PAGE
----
Maister


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Mais´ter


n.1.Master.
a.1.Principal; chief.
References in classic literature ?
He comes to see all us poor bodies a deal ofter nor Maister Bligh, or th' Rector ever did; an' it's well he does, for he's always welcome: we can't say as much for th' Rector--there is 'at says they're fair feared on him.
However, it all came to this, that I was to come to church as oft as ever I could, and bring my prayer-book with me, an' read up all the sponsers after the clerk, an' stand, an' kneel, an' sit, an' do all as I should, and take the Lord's Supper at every opportunity, an' hearken his sermons, and Maister Bligh's, an' it 'ud be all right: if I went on doing my duty, I should get a blessing at last.
But one Sunday, when Maister Hatfield gave out about the sacrament, I noticed where he said, "If there be any of you that cannot quiet his own conscience, but requireth further comfort or counsel, let him come to me, or some other discreet and learned minister of God's word, and open his grief
But I heard Maister Weston--Maister Weston was there, Miss--this was his first Sunday at Horton, you know, an' he was i' th' vestry in his surplice, helping th' Rector on with his gown--'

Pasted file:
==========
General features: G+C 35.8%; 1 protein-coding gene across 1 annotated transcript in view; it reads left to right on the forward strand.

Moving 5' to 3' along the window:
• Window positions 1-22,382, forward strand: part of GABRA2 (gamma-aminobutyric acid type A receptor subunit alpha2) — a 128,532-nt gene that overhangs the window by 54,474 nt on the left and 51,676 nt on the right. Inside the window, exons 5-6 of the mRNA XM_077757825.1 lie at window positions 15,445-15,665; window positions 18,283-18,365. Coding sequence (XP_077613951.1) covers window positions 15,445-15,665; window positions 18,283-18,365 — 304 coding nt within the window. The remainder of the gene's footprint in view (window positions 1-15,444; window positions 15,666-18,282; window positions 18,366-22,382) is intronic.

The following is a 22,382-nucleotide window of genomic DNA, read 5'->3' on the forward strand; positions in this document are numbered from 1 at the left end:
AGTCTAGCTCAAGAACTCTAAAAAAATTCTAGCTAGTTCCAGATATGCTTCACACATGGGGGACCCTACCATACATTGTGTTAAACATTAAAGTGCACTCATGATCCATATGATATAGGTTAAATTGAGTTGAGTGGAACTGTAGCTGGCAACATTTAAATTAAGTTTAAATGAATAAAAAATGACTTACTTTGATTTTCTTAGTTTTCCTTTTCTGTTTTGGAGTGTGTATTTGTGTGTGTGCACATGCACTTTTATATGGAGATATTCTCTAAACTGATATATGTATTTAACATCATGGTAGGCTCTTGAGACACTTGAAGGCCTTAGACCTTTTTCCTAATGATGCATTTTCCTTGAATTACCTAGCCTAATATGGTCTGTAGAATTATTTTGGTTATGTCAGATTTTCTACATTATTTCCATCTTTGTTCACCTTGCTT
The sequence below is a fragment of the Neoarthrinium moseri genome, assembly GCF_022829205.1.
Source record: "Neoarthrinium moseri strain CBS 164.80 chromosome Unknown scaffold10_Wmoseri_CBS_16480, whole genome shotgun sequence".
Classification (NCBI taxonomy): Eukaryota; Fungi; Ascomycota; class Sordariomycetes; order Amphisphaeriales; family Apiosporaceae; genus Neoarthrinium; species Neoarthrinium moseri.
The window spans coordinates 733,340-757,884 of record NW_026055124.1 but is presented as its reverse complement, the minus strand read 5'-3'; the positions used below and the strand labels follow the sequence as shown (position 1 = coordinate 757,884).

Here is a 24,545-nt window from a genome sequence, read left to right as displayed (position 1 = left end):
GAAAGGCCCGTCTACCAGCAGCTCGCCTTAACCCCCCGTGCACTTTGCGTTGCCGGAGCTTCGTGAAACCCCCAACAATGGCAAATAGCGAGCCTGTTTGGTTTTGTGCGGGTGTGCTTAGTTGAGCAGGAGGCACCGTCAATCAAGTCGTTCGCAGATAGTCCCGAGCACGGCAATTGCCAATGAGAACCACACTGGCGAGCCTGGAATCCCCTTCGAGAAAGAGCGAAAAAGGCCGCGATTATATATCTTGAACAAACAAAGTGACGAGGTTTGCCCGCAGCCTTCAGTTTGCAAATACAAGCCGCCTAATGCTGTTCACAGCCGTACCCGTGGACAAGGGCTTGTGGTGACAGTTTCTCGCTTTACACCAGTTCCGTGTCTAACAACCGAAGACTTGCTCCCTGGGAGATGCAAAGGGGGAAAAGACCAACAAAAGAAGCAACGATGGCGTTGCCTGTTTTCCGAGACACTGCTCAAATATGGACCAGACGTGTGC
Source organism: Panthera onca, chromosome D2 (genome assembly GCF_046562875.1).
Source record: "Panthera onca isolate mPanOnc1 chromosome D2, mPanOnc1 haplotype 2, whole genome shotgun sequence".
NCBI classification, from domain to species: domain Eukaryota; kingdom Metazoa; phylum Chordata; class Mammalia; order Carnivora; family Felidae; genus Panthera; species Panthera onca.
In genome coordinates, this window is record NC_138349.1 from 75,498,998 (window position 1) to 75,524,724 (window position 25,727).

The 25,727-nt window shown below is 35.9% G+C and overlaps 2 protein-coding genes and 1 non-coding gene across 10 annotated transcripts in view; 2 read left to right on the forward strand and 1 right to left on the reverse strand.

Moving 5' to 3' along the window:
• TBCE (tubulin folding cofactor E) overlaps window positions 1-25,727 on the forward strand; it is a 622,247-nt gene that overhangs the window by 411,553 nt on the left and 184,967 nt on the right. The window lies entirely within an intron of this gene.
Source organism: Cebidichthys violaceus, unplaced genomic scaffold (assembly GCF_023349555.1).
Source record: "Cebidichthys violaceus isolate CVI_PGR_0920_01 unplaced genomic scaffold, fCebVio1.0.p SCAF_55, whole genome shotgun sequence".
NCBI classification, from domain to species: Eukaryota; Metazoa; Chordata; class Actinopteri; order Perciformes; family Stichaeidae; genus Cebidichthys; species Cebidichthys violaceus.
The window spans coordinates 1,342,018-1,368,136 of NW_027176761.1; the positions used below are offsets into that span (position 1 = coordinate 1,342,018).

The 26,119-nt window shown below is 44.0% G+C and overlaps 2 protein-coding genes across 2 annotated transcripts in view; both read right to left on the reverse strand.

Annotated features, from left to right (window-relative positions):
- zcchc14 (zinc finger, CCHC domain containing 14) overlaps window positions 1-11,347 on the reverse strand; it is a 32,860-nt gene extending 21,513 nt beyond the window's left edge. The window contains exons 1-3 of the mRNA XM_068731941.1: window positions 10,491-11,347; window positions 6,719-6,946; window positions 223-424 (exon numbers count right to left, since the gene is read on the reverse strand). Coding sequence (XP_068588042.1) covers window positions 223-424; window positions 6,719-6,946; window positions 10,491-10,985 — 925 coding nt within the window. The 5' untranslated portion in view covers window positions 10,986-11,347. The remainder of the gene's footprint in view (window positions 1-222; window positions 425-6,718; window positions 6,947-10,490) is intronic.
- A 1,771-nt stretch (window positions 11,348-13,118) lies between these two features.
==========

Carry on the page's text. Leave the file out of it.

And I heard him ask Maister Hatfield who I was, an' he says, "Oh, she's a canting old fool.
But next day, afore I'd gotten fettled up--for indeed, Miss, I'd no heart to sweeping an' fettling, an' washing pots; so I sat me down i' th' muck--who should come in but Maister Weston
He was quite a stranger, you know, Miss Grey, and even YOUNGER nor Maister Hatfield, I believe; and I had thought him not so pleasant-looking as him, and rather a bit crossish, at first, to look at; but he spake so civil like--and when th' cat, poor thing, jumped on to his knee, he only stroked her, and gave a bit of a smile: so I thought that was a good sign; for once, when she did so to th' Rector, he knocked her off, like as it might be in scorn and anger, poor thing.
I pray, maister Skelton, late created poet-laureate in the university of Oxenford," says Caxton, "to oversee and correct this said book.
Ask for Maister Bishopriggs (that's me) when ye want a decent 'sponsible man to gi' ye a word of advice.
Still, she allowed, "the owd maister was like other folk--naught mich out o' t' common way: stark mad o' shooting, and farming, and sich like.
I can't think why maister should have set 'ee at it.
I be the milking wench o' fairmer Arnold, and he be as kind a maister as heart could wish.